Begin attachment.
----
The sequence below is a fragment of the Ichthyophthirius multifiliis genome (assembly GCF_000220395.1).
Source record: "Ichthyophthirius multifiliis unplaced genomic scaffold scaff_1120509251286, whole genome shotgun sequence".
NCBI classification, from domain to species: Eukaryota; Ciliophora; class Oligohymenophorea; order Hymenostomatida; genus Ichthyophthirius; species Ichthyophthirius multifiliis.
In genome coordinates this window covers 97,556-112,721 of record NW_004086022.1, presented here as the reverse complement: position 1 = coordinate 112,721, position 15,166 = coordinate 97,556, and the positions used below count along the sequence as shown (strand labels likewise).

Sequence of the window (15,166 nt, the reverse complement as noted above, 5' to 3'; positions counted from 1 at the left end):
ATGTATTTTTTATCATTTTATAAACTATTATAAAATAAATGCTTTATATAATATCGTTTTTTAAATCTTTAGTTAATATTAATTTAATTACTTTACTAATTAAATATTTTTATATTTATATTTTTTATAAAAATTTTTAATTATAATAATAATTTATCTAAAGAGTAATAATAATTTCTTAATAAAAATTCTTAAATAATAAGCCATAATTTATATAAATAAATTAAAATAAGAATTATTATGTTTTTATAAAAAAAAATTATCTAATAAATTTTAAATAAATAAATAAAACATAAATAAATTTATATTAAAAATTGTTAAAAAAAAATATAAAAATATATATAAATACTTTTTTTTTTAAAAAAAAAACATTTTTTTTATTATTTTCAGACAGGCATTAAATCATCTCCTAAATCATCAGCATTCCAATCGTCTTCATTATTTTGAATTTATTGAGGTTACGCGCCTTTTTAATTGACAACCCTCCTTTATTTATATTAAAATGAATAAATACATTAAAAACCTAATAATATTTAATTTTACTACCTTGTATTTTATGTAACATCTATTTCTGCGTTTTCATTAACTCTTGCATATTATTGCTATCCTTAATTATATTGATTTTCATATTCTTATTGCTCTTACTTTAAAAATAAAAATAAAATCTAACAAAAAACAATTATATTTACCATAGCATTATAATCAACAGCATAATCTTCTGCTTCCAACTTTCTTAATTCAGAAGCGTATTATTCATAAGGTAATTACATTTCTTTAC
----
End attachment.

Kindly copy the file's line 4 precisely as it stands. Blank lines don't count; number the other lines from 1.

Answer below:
In genome coordinates this window covers 97,556-112,721 of record NW_004086022.1, presented here as the reverse complement: position 1 = coordinate 112,721, position 15,166 = coordinate 97,556, and the positions used below count along the sequence as shown (strand labels likewise).